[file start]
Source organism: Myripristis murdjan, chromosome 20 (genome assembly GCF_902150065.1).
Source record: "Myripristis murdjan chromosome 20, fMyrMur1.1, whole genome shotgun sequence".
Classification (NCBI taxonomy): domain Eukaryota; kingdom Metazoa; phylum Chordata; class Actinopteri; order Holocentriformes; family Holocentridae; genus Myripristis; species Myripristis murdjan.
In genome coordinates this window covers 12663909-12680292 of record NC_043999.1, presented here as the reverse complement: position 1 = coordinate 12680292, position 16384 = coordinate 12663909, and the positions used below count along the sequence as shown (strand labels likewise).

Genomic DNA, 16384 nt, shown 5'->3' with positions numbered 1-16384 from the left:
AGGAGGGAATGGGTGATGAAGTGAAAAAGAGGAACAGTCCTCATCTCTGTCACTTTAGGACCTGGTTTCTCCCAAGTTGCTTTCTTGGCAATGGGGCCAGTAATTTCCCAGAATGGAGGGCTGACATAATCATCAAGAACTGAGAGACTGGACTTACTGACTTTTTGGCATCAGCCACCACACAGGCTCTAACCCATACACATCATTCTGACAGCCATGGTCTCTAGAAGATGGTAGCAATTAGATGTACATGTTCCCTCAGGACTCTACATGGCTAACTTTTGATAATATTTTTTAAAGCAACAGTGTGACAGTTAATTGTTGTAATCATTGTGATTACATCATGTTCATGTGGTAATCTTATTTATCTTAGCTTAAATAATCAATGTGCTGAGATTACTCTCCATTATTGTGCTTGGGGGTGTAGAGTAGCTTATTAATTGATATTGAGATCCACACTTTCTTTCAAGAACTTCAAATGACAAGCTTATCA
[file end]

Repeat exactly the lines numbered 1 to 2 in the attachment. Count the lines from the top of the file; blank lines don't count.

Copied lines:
Source organism: Myripristis murdjan, chromosome 20 (genome assembly GCF_902150065.1).
Source record: "Myripristis murdjan chromosome 20, fMyrMur1.1, whole genome shotgun sequence".